• Staff reward and recognition: how are staff recognised for making learning and teaching content openly available? Are staff confident that the impact on their reputation will be positive?

  • Staff Roles: how are changing boundaries and new expertise impacting traditional staff roles and responsibilities?


HE in FE


This phase included several different types of organisation and the impact of cultural differences has been discussed in the Phase2 Cultural Considerations section. Projects reported challenges with some commercial and international organisations but the inclusion of these in phase 2 activities has raised the issues (particularly in relation to licencing) and encouraged discourse. 


We also learnt the harsh lesson of organisational reality.  Engaging large international organisations can be as problematic, long winded and difficult as imagined. Although many individuals seem to acknowledge and accept the features of Creative Commons licences, there are underlying barriers and suspicions at the organisational level. Disappointingly, it was well into the project, before these attitudes and views were explicitly communicated to us, and for much of the project we were led to believe that there would eventually be agreement. It was perhaps an outcome we might have anticipated with Routledge, although early dialogue was quite promising. The LOCOG and ODA resources took us into the domain of the IOC and its zealous ownership of the ‘O’ word (Olympics). Although we stressed that there was no commercial gain involved in the project and that the resources would not be re-purposed (as they were original reports and would be suitable for research and enquiry-led learning, we also came up against the legal machinery of Locog and the IOC and their reluctance to go beyond established copyright.


Employers (Learning form WOeRK) and the NHS (SCOOTER, ACTOR and PORSCHE) were two other types of organisation which presented different challenges but work with these groups led to significantly increased understanding and some excellent outputs, such as the Consent Commons paper - developed from a need to create a framework for considerations around patient information. Many projects working with non-educational institutions noted the impact of economic conditions as highly likely to impact on some of the progress made, both in relation to time to engage and increasing competitive aspects.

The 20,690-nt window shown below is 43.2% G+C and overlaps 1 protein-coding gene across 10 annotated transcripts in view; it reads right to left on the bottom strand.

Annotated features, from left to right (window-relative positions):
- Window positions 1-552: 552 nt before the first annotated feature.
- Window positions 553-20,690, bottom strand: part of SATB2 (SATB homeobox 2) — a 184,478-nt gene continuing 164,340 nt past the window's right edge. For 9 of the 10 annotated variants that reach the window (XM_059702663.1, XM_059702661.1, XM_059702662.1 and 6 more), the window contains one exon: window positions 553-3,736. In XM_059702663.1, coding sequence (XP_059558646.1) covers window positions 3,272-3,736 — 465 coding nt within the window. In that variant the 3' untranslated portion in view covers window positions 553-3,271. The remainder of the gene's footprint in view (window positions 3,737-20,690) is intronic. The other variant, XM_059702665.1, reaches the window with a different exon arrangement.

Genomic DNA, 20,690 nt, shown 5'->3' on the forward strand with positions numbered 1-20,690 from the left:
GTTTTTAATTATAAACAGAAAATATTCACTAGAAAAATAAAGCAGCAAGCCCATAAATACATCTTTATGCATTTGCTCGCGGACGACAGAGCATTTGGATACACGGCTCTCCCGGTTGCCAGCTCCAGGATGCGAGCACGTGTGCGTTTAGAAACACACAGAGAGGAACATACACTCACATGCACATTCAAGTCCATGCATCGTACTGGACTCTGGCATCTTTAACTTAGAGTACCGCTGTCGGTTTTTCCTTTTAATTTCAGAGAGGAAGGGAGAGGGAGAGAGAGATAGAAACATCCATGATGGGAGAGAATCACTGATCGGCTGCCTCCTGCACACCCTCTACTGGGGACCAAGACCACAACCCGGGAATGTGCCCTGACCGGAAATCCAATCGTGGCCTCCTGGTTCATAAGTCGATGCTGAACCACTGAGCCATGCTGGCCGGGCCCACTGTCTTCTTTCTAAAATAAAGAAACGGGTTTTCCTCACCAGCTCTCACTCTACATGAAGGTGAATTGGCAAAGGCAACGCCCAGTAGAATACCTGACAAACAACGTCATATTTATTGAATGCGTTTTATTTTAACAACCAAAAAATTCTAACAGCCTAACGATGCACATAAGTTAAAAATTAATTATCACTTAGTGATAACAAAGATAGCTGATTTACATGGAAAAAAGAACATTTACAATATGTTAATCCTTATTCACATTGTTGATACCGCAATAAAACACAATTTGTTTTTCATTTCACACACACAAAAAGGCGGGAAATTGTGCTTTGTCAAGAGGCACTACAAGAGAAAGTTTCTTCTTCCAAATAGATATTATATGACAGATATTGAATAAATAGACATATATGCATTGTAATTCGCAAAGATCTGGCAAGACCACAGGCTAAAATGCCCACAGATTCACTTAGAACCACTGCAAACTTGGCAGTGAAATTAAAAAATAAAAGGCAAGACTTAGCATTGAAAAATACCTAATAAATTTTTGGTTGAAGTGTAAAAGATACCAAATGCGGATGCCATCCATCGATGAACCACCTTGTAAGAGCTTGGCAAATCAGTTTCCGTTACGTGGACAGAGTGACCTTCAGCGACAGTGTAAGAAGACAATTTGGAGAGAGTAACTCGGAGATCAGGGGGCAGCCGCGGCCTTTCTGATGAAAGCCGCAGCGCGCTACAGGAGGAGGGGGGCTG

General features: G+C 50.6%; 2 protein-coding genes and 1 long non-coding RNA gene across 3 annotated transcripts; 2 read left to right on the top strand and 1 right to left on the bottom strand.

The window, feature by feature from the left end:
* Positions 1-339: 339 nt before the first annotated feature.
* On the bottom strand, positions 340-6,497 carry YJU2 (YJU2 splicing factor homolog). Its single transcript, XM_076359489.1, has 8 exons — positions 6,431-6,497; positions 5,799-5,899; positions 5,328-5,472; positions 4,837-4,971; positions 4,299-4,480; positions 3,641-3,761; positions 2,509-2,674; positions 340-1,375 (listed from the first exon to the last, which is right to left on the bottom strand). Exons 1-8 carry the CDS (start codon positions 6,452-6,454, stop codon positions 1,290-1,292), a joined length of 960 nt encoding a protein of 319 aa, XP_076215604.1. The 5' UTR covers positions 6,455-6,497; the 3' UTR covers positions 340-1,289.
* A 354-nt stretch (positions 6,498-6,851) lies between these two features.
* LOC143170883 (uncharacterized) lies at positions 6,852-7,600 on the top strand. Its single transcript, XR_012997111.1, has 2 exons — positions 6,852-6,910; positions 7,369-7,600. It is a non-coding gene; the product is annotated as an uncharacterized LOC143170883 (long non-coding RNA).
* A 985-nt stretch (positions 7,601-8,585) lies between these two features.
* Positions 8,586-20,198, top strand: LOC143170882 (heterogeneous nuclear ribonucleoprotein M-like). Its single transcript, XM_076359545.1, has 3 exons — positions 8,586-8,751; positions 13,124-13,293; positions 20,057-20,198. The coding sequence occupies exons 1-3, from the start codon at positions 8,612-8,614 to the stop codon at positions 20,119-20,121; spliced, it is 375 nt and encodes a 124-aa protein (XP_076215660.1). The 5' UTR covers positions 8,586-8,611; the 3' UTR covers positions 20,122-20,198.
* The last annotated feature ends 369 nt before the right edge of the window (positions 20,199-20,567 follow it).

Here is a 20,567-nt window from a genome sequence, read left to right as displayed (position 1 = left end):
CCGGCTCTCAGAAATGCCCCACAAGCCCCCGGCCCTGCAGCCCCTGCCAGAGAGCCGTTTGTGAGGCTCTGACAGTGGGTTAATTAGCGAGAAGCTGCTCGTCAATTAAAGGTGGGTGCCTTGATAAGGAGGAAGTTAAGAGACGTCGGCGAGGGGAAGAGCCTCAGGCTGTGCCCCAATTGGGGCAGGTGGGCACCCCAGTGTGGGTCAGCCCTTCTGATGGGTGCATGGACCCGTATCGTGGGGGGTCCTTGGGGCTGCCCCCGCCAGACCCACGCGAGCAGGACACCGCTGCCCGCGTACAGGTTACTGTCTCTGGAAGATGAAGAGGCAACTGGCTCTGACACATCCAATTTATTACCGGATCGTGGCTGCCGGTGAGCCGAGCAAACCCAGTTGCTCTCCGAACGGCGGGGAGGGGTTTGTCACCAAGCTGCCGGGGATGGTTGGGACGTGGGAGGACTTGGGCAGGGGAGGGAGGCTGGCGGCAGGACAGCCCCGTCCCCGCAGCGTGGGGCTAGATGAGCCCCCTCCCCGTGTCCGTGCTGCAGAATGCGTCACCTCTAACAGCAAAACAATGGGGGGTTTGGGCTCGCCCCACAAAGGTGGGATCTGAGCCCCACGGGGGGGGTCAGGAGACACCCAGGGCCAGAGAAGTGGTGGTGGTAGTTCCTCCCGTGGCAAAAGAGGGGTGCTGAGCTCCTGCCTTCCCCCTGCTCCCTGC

Analysis of policies (see project Final Report Appendix 3) and interviews have also shown new pressures from upcoming changes to the NHS, resulting in uncertainty, and a worry that there will be a strategic move away from sharing and open access and towards a more commercial future (also highlighted in  Section 7).

"All NHS trusts by 2013 have to become foundation trusts. One of the requirements of that is to become income generating, working as a commercial organisation rather than historically how we've worked. So there is a bit of a conflict over the willingness to share something openly versus the need to generate income."  PORSCHE Evaluation Report


How do different types of institution ensure embedding and sustainability?

Cross strand evidence

Strand evidence:  release | cascade | omac


This relates closely to issues discussed above. Generally when these factors are addressed at an institutional level changes to strategy, policy and processes support embedding and, ultimately, sustainability. In some senses it is easier to sustain support mechanisms (such as repositories, quality assurance processes or curriculum design practices) than maintaining and encouraging staff engagement at an institution-wide level. Staff awareness, engagement and support for ongoing staff involvement is seen by most projects as crucial and, as in the pilot phase, staff development and training (capacity building), reward and recognition and maintaining communities of practice emerged as important sustaining activities. Emerging open educational practices, if shared and taken up at institutional or community level are also likely to impact on long term use and sustainability of processes to release OERs.


What new policies or strategies are required to support sustained release and use?